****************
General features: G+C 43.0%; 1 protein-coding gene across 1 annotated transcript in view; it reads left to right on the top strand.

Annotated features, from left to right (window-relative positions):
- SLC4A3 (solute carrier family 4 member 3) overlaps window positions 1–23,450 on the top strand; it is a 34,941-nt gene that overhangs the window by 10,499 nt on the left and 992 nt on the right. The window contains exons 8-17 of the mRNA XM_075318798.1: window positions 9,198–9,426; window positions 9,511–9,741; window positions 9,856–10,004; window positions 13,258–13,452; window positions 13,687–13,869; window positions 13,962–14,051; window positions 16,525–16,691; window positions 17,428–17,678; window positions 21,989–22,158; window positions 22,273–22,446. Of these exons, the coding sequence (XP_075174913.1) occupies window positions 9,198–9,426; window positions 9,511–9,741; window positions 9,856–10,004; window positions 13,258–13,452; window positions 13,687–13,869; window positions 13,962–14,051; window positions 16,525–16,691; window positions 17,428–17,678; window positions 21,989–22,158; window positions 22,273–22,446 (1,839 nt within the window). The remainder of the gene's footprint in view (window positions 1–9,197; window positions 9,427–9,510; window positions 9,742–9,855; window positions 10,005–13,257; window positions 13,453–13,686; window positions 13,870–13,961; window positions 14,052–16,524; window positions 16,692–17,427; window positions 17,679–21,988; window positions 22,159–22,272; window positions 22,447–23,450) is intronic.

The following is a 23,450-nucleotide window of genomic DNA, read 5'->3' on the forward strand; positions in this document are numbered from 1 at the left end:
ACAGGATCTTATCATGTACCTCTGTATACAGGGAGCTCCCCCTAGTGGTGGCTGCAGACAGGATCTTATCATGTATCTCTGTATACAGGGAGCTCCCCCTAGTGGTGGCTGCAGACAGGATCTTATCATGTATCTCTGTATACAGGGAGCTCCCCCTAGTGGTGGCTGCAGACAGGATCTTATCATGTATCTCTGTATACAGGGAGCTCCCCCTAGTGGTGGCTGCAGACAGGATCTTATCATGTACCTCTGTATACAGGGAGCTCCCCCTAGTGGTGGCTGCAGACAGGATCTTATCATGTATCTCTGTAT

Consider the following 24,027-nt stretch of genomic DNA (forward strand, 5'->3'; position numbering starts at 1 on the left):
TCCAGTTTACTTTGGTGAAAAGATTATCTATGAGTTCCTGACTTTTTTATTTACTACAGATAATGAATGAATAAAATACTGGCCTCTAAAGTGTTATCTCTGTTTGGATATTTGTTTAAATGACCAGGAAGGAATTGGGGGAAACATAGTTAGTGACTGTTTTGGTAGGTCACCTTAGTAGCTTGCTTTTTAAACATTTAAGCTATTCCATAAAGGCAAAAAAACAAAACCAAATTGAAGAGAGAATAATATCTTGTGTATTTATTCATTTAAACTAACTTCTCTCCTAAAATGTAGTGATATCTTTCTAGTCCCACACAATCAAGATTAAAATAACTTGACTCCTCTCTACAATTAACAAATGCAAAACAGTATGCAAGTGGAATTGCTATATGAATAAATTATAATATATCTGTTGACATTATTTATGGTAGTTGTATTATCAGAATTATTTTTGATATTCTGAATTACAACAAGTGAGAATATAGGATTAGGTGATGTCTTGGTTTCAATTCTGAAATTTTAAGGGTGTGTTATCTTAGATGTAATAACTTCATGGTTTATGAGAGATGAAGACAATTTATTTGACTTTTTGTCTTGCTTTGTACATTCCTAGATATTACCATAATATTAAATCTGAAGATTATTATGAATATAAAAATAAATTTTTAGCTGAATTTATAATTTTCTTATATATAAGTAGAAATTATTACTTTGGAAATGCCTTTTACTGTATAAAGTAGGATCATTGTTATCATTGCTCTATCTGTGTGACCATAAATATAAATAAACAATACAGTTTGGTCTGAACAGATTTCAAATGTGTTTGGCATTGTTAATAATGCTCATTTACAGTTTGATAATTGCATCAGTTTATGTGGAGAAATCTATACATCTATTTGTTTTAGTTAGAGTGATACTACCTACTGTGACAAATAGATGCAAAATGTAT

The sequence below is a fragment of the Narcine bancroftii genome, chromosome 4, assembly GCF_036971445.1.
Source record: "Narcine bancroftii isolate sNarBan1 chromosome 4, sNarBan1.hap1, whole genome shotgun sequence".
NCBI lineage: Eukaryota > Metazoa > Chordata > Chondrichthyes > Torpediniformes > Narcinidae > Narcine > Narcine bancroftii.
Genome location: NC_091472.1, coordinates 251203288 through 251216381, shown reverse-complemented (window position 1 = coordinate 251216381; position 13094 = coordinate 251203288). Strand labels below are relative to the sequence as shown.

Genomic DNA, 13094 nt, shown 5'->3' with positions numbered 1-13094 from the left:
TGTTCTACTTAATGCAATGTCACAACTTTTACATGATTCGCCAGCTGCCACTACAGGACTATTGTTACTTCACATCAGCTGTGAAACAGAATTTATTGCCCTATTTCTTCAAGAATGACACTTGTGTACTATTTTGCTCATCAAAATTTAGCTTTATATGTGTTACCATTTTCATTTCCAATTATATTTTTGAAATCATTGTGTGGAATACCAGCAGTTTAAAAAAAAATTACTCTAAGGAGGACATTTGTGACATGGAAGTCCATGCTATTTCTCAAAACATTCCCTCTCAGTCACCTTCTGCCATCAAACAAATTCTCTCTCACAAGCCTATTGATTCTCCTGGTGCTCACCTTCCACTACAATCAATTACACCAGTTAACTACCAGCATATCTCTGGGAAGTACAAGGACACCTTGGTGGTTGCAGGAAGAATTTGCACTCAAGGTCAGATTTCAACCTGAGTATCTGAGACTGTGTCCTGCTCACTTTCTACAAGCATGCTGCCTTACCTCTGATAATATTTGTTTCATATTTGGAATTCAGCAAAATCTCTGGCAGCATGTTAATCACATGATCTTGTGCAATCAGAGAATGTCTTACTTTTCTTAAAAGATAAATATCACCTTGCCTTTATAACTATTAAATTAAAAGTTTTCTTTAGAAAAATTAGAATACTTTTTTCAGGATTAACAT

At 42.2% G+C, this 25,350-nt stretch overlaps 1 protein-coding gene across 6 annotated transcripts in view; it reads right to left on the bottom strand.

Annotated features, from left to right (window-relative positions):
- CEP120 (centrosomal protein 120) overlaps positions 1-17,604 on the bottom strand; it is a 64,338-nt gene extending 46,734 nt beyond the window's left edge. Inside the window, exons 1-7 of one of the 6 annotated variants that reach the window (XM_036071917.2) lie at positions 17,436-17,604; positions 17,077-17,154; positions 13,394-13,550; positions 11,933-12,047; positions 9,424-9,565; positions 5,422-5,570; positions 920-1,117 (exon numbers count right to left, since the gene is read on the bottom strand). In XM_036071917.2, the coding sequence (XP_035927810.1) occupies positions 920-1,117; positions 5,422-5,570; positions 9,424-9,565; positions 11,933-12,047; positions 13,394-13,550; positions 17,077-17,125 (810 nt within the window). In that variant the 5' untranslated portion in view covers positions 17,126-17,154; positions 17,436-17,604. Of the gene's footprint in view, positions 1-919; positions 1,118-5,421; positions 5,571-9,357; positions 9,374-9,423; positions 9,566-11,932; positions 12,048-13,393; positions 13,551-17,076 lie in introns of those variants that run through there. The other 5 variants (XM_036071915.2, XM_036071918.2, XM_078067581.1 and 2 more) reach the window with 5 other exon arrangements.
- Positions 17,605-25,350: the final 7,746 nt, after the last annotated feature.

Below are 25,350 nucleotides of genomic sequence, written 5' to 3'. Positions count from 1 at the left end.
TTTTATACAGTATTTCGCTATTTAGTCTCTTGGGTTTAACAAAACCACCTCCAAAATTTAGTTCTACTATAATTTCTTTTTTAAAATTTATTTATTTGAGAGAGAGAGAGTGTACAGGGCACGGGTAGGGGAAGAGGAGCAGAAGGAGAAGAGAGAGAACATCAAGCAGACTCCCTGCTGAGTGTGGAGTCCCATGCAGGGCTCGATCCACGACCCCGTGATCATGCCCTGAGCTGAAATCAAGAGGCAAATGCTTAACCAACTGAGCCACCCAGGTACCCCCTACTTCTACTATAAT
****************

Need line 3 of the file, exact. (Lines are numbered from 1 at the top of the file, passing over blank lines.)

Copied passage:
- SLC4A3 (solute carrier family 4 member 3) overlaps window positions 1–23,450 on the top strand; it is a 34,941-nt gene that overhangs the window by 10,499 nt on the left and 992 nt on the right. The window contains exons 8-17 of the mRNA XM_075318798.1: window positions 9,198–9,426; window positions 9,511–9,741; window positions 9,856–10,004; window positions 13,258–13,452; window positions 13,687–13,869; window positions 13,962–14,051; window positions 16,525–16,691; window positions 17,428–17,678; window positions 21,989–22,158; window positions 22,273–22,446. Of these exons, the coding sequence (XP_075174913.1) occupies window positions 9,198–9,426; window positions 9,511–9,741; window positions 9,856–10,004; window positions 13,258–13,452; window positions 13,687–13,869; window positions 13,962–14,051; window positions 16,525–16,691; window positions 17,428–17,678; window positions 21,989–22,158; window positions 22,273–22,446 (1,839 nt within the window). The remainder of the gene's footprint in view (window positions 1–9,197; window positions 9,427–9,510; window positions 9,742–9,855; window positions 10,005–13,257; window positions 13,453–13,686; window positions 13,870–13,961; window positions 14,052–16,524; window positions 16,692–17,427; window positions 17,679–21,988; window positions 22,159–22,272; window positions 22,447–23,450) is intronic.